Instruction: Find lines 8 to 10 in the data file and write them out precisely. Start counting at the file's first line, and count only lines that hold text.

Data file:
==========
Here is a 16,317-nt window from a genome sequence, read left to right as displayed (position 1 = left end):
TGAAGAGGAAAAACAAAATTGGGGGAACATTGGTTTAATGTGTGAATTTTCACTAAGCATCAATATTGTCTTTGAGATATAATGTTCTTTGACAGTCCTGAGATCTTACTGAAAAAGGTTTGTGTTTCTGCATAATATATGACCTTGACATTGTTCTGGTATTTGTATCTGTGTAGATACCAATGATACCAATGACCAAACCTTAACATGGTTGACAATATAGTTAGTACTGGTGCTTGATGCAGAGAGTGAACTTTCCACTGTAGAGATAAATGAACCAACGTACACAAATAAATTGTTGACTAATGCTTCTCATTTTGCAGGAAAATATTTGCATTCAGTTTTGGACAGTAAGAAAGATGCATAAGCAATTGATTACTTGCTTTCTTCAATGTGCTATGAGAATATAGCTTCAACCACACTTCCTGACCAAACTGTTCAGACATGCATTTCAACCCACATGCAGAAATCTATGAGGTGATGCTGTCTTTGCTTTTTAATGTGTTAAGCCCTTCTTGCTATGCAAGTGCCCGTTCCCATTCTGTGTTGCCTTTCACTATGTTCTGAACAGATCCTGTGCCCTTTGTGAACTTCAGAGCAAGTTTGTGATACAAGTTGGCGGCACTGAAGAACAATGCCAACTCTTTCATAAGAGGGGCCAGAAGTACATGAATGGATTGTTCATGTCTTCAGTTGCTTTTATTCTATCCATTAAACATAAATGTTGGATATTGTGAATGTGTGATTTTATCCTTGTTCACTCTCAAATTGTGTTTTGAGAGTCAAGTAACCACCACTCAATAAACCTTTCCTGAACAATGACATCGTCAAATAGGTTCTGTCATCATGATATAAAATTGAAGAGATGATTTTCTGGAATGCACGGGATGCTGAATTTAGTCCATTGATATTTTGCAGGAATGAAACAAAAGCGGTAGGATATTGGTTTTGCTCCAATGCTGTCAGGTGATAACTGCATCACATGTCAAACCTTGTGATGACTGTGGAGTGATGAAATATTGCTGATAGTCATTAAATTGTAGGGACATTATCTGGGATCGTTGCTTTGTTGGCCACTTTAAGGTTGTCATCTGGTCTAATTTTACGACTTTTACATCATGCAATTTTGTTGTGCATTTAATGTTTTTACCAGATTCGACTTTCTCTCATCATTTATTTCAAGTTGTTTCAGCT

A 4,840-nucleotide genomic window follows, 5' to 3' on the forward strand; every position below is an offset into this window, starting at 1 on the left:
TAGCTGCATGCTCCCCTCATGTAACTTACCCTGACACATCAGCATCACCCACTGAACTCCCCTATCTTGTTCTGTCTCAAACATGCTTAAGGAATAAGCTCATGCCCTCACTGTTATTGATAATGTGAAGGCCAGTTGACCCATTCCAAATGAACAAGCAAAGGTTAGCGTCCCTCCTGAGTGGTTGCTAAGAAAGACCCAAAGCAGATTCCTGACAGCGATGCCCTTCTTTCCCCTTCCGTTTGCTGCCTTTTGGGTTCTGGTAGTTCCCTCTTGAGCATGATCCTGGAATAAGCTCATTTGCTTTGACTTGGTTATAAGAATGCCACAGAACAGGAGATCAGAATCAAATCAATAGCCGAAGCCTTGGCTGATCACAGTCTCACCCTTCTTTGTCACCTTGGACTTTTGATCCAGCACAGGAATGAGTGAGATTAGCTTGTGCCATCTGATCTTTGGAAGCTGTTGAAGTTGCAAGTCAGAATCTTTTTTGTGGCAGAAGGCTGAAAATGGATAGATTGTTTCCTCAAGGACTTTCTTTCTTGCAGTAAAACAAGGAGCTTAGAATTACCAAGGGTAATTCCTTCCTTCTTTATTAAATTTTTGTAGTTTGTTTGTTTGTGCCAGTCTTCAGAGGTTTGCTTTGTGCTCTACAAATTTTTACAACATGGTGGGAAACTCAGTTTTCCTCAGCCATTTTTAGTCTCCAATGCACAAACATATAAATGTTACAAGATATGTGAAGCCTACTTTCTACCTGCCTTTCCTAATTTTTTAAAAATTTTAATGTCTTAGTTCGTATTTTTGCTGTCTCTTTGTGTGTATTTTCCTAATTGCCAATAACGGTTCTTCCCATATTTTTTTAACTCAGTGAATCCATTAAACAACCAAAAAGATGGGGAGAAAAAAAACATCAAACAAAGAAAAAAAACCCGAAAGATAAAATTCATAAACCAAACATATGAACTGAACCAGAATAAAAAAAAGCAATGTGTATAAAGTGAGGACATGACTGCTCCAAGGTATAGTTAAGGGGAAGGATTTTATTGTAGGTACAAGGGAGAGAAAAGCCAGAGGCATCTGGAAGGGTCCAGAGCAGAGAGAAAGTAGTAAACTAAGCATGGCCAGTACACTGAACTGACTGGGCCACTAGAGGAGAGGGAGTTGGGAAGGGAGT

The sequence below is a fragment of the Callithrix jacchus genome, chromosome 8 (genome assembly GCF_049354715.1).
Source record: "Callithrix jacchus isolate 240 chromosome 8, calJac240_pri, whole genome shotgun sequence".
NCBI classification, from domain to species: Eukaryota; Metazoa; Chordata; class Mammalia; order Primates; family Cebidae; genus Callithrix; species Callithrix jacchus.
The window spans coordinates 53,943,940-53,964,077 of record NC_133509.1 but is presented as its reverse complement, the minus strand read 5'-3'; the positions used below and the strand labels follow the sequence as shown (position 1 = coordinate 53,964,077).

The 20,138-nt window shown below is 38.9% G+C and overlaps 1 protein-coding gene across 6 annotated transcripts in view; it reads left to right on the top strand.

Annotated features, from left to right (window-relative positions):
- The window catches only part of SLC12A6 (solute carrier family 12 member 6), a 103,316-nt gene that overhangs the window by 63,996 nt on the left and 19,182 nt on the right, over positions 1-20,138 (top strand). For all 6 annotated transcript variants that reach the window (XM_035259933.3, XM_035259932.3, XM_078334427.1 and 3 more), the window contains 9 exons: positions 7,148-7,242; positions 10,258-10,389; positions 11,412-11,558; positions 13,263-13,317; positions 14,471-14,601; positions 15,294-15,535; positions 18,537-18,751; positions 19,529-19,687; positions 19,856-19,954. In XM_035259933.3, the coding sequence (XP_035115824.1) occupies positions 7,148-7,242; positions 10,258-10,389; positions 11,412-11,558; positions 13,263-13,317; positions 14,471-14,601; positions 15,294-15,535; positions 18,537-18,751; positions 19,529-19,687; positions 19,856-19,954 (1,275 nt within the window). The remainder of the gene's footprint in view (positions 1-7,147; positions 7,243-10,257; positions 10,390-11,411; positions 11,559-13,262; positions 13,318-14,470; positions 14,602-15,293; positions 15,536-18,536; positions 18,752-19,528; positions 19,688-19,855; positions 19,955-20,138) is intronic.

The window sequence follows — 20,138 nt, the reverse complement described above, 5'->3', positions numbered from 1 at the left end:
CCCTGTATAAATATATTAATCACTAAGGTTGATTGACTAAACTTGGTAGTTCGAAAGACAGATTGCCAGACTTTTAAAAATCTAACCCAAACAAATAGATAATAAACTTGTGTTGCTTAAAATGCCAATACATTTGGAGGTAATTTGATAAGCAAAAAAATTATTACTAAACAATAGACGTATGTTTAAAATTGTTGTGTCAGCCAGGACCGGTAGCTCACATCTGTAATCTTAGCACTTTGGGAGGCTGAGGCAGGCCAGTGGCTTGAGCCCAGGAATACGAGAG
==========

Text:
The window spans coordinates 53,943,940-53,964,077 of record NC_133509.1 but is presented as its reverse complement, the minus strand read 5'-3'; the positions used below and the strand labels follow the sequence as shown (position 1 = coordinate 53,964,077).

The 20,138-nt window shown below is 38.9% G+C and overlaps 1 protein-coding gene across 6 annotated transcripts in view; it reads left to right on the top strand.

Annotated features, from left to right (window-relative positions):